As director of the program, Miller will create a student advisory group in addition to an advisory group composed of faculty from areas essential to the program and community members associated with area arts organizations.
Fresh Honors Program
During the 2015-2016 academic year, Drury welcomed 20 new students into a revamped honors program under new director Dr. Richard Schur.
After a comprehensive review of its curricula, Drury identified more than 70 honors courses that emphasize student-directed learning. In these classes, students pose solutions to scientific, social and cultural problems; engage in service learning projects throughout the region; complete research projects; and dig deeply into scholarly literature. The program spans a student’s entire academic career at Drury and caps off with an in-depth senior project of their own choosing. Faculty members mentor students as they explore their academic interests and passions throughout their participation in the honors program.
Rather than relying solely on past academic performance, the best candidates for the revamped honors program are those students who exhibit character traits that lead to long-term success.
“We want students who are ambitious, independent, hardworking, curious and socially engaged with the world around them,” Dr. Schur says. “We believe that those are the attributes that both help a person succeed in the honors program and succeed in life.”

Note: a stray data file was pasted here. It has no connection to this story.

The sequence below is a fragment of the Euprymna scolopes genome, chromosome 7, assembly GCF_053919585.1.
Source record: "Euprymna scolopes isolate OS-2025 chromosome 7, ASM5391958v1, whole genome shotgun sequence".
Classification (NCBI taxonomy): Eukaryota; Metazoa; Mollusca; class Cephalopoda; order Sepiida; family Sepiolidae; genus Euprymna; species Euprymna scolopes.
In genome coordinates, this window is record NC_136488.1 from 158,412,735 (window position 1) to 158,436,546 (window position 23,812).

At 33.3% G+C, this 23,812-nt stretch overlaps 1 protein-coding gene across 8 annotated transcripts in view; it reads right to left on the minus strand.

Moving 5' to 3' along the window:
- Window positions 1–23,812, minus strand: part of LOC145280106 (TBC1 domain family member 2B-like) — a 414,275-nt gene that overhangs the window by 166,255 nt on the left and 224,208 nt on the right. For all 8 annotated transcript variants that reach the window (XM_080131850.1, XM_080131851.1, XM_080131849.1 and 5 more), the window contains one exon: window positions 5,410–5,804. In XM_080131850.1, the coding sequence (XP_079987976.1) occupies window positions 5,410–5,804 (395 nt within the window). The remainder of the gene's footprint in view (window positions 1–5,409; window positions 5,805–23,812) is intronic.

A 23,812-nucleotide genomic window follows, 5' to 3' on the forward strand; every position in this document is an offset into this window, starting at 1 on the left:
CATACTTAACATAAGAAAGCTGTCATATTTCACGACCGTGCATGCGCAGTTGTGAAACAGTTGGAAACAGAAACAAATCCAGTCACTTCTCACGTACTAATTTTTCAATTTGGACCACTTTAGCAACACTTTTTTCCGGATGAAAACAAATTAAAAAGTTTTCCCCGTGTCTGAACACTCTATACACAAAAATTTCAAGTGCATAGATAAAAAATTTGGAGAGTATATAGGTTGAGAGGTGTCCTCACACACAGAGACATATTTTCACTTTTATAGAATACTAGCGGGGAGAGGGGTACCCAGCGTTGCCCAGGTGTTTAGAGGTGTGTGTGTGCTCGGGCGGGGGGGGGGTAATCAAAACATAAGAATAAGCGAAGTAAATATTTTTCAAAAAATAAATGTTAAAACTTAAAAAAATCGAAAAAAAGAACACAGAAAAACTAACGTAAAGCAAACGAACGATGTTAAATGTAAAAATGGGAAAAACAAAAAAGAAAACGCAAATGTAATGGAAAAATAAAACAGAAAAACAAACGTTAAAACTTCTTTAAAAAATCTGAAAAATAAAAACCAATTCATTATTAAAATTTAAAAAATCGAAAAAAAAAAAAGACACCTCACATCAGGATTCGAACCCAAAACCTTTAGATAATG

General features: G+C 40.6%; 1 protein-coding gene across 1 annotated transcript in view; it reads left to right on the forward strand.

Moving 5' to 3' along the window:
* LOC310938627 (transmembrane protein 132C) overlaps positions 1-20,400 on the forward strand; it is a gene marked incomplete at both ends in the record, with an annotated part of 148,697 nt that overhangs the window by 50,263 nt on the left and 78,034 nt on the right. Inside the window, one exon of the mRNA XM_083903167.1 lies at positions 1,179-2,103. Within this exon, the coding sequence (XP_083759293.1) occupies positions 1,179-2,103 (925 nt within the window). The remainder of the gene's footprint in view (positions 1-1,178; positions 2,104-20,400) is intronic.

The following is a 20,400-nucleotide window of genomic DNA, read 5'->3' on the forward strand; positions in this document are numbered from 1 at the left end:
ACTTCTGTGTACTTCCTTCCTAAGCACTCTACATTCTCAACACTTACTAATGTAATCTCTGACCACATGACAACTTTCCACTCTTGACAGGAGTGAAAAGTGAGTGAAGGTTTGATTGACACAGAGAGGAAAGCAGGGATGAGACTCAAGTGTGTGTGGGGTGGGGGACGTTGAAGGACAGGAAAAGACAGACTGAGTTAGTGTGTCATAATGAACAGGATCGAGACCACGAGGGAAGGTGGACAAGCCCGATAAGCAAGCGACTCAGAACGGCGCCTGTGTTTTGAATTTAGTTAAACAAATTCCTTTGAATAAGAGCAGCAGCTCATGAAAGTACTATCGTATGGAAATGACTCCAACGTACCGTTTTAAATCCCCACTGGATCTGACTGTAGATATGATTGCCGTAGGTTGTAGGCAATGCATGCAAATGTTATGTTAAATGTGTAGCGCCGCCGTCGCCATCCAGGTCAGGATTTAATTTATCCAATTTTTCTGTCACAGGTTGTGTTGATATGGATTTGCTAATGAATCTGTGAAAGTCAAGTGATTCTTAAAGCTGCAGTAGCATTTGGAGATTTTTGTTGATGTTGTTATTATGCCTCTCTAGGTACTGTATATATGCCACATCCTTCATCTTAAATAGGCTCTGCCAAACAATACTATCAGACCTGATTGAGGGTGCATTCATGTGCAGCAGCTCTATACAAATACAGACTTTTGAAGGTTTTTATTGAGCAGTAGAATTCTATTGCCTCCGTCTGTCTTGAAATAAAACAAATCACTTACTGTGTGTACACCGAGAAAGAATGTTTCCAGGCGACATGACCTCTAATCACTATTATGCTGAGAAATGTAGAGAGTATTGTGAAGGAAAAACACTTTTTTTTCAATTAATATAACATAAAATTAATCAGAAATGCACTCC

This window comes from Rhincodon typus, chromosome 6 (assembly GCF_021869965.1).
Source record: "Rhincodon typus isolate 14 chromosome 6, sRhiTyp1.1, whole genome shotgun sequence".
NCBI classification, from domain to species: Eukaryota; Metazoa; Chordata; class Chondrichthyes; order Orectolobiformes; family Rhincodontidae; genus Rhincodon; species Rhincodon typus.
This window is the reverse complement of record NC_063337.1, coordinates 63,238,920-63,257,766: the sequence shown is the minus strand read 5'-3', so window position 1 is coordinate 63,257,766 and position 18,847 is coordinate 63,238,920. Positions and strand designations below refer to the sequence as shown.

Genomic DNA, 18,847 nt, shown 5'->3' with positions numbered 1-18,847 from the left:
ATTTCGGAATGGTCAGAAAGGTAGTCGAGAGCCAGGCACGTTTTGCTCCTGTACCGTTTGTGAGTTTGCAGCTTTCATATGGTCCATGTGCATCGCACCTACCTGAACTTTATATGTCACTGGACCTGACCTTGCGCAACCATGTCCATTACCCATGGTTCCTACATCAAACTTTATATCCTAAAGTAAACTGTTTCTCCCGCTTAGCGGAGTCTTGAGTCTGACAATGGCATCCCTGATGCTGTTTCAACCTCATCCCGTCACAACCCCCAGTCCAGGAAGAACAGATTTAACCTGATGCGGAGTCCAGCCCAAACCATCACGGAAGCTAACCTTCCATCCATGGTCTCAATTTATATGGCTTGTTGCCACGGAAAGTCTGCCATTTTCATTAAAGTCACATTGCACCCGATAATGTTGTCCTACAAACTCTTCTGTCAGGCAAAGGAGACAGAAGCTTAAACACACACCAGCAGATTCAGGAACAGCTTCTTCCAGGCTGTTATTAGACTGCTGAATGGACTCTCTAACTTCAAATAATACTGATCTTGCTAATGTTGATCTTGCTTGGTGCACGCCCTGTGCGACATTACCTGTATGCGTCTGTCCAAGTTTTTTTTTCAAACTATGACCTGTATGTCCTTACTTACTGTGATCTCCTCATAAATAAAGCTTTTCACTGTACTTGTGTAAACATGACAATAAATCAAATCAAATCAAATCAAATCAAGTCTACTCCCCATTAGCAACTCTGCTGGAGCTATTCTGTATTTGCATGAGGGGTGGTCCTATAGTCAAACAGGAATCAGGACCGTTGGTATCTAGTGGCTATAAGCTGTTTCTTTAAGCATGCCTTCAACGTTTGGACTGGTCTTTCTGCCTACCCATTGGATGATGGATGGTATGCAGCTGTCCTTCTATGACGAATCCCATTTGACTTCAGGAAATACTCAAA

Drury has also focused on improving the student experience for honors students. Upperclassmen have founded a new Honors Student Association. The group hosts regular dinners for honors students, plans weekend trips, and comes together to attend local theatre shows and films. Honors students can also live together on campus in Living-Learning Communities during their freshman year.
Admission to the program is competitive and selective. For this year’s class, the average ACT score for admitted students was 30, with an average high school GPA over 4.0.
New Master Program
Drury now offers a Master of Nonprofit and Civic Leadership for professionals seeking to enhance their skill sets in the nonprofit and civic sectors. The degree is a unique offering in a community where nonprofit organizations employ about half of all private workers and play an integral role in tackling pressing issues such as poverty, healthcare and education. The program aims to enhance the quality of life in the Ozarks by preparing emerging and mid-level leaders for executive service in these key institutions.